• Kathleen Stroia is an independent member from Florida. Stroia is senior vice president of sport sciences and medicine and transitions for the Women’s Tennis Association and the WTA’s representative on the board of the Society for Tennis Medicine and Science. Stroia has served on various committees related to her sport, including the International Tennis Federation Medical Commission, the Tennis Anti-doping Committee, and the U.S. Tennis Association Sport Science Committee, among others.  
  • Jerry Yon is an independent member from Florida. Yon is a retired gastroenterologist and previous member of the Kentucky Horse Racing Commission, where he helped establish the Kentucky equine medical director position, and is a past chair of the Equine Drug Research Council, which advises the KHRC on drug testing, regulations, and penalties.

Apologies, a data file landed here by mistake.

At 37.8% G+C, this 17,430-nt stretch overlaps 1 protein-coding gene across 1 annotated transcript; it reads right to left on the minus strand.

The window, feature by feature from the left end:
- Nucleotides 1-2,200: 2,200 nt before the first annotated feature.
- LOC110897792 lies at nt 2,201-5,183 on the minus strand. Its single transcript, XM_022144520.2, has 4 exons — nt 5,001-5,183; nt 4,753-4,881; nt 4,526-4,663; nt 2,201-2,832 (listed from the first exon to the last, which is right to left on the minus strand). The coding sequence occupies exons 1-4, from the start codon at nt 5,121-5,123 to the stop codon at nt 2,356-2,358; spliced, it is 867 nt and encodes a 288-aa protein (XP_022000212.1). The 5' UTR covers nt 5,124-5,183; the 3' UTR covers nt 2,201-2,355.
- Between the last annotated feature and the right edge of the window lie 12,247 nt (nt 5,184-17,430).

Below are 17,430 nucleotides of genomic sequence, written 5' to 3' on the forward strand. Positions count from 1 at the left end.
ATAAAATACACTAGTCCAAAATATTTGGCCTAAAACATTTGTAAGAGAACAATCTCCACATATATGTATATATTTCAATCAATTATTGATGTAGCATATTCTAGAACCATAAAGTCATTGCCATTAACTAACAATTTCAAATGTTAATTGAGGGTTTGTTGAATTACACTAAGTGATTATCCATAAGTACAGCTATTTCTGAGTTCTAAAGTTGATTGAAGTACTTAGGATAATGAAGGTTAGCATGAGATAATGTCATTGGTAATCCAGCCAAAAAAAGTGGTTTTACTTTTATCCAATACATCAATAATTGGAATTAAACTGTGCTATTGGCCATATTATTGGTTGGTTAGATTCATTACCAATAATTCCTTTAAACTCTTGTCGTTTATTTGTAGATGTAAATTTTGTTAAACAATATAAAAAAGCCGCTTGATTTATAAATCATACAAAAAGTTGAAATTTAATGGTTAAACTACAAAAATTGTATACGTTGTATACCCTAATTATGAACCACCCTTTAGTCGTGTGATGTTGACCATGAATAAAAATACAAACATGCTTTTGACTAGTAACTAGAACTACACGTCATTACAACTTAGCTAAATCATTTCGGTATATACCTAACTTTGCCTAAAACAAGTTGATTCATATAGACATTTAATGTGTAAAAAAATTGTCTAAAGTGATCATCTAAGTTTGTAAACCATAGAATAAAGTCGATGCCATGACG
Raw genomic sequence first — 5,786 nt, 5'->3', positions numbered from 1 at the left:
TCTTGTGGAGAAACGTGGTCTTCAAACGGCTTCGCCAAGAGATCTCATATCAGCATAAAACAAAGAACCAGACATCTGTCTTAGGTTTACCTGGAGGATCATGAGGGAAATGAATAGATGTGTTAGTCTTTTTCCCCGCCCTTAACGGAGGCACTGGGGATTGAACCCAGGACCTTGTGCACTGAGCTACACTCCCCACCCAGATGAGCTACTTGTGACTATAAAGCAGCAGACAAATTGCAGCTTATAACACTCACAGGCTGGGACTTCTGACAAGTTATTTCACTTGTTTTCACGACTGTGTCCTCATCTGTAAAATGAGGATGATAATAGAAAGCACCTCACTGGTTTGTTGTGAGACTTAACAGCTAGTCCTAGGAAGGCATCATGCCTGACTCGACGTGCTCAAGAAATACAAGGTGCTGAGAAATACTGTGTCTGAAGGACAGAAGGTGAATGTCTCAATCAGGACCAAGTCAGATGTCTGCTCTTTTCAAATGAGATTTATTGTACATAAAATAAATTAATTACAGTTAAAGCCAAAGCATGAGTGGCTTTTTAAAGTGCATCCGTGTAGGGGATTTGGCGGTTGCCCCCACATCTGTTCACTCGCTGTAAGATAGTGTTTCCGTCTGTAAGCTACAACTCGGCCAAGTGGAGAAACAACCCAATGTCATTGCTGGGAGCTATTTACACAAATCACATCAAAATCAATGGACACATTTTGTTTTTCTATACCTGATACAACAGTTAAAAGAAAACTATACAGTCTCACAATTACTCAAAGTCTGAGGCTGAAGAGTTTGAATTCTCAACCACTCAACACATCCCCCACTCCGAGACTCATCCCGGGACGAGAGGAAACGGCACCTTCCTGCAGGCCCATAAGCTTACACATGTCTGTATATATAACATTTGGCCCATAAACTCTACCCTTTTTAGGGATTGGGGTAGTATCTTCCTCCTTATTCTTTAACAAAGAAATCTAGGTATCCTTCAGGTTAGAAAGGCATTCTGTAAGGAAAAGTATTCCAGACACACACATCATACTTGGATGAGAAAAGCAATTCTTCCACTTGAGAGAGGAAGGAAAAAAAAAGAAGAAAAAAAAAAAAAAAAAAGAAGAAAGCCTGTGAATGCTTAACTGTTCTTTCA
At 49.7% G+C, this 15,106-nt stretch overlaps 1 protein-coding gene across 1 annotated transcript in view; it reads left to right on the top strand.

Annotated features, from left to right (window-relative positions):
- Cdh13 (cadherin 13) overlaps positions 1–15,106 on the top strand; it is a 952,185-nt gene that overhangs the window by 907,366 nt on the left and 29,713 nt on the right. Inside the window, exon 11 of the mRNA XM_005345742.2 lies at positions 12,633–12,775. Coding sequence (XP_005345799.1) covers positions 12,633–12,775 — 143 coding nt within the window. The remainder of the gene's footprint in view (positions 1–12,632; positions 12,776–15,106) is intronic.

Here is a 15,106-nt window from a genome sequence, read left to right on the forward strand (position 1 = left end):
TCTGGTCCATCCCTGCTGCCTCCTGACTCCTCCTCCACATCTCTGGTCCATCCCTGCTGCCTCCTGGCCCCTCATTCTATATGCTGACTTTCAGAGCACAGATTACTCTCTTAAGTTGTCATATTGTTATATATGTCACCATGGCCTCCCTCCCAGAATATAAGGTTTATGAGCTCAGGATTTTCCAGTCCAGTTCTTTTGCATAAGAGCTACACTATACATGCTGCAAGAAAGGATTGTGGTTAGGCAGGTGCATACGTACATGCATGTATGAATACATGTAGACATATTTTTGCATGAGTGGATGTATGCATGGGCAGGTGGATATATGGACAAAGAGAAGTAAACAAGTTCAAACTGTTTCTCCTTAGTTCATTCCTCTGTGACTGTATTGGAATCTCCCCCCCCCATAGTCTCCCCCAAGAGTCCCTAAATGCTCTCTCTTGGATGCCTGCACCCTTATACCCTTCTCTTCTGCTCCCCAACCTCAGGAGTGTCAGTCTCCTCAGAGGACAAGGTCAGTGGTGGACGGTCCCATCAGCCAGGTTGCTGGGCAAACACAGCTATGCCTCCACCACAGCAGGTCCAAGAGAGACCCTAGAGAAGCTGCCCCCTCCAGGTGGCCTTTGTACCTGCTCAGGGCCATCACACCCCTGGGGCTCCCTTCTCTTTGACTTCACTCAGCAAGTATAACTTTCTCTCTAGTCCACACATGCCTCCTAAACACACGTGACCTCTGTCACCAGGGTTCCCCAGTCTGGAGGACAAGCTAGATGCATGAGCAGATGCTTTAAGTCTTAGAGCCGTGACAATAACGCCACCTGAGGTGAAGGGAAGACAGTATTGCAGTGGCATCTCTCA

• Jeff Blea is an industry member from California. Blea is equine medical director at the University of California, Davis School of Veterinary Medicine. He is also a partner/owner in Von Bluecher, Blea, Hunkin, Inc., an equine veterinary medicine and surgery practice. Blea has served on and led several equine industry organizations, including the American Association of Equine Practitioners, Southern California Equine Foundation, and the NTRA’s Safety and Integrity Alliance.  
  • Mary Scollay is an industry member from Kentucky. Scollay is the executive director and chief operating officer of the Racing Medication and Testing Consortium, one of the industry’s foremost scientific authorities on performance-enhancing drugs, therapeutic medications, and laboratory testing. She has served as a racing regulator since 1987 and is an active member in several industry and professional practice organizations, including the AAEP and the International Group of Specialist Racing Veterinarians.